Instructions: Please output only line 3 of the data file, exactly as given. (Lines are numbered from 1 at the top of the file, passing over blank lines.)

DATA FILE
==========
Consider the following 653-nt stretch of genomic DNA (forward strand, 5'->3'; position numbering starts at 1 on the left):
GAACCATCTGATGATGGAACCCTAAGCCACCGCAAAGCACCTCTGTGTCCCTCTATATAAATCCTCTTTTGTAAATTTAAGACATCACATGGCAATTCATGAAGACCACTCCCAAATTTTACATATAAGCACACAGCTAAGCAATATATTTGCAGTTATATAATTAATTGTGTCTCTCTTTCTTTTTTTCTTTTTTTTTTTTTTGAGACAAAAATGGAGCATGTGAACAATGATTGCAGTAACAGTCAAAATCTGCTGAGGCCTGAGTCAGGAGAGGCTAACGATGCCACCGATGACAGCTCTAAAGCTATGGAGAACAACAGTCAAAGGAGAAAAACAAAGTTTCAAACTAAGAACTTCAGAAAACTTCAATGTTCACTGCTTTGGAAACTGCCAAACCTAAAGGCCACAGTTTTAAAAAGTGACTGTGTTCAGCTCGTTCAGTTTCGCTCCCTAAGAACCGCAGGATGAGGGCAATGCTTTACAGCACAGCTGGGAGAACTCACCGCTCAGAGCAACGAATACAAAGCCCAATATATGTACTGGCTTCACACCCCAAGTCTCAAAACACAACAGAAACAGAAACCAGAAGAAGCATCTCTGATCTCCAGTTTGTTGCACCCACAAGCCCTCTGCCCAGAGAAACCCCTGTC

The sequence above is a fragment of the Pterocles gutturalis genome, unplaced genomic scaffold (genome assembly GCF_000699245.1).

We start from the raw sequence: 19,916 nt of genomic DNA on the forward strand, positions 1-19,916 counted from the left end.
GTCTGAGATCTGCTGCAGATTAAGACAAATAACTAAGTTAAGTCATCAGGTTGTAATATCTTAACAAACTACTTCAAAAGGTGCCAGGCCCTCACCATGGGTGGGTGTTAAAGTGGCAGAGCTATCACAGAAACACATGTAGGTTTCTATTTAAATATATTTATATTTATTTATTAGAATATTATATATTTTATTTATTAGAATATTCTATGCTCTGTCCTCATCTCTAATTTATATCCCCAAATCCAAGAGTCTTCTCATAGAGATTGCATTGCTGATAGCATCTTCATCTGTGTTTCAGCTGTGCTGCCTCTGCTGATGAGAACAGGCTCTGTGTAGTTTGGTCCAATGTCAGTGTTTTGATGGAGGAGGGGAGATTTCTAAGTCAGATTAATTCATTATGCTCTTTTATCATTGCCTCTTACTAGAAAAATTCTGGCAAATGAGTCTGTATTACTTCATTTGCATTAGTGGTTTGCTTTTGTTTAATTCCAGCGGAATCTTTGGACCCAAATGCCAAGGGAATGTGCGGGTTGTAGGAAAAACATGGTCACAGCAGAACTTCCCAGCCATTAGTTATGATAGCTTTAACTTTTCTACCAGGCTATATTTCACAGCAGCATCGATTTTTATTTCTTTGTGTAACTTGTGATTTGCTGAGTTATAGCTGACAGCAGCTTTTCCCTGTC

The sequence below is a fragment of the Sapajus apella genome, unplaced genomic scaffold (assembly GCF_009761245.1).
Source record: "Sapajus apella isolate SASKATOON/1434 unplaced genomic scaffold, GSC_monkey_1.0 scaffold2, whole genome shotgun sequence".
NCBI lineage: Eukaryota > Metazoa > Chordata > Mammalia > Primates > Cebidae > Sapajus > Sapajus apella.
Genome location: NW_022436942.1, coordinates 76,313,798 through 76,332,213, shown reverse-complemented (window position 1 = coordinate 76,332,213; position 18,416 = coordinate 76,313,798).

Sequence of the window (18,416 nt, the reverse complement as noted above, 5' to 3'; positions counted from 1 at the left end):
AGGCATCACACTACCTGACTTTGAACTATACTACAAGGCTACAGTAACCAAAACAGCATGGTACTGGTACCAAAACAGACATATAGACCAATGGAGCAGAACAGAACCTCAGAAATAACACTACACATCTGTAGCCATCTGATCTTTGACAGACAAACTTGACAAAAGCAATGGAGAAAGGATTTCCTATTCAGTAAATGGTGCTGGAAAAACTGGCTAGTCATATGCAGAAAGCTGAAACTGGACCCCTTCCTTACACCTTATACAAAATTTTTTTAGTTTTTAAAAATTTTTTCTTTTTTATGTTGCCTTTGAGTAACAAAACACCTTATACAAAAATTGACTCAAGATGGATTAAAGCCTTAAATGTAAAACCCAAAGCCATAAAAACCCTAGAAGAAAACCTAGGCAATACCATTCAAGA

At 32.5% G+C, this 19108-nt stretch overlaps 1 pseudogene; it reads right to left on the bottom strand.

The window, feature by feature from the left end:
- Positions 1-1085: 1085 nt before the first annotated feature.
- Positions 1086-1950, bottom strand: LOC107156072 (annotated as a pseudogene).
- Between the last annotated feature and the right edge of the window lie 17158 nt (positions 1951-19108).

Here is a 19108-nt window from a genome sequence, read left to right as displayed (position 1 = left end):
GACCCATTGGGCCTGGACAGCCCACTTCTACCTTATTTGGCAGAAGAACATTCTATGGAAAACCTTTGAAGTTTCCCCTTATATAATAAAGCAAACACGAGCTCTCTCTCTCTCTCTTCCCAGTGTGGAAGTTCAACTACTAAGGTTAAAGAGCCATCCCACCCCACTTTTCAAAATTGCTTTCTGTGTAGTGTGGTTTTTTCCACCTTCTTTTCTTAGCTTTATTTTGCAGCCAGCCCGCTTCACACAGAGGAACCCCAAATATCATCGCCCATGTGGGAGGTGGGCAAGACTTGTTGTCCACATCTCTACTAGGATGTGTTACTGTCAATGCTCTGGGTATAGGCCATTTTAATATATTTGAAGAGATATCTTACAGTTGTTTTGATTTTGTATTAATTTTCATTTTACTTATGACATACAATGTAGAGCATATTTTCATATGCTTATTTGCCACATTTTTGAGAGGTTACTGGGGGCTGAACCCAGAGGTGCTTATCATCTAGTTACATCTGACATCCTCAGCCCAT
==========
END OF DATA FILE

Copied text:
The sequence above is a fragment of the Pterocles gutturalis genome, unplaced genomic scaffold (genome assembly GCF_000699245.1).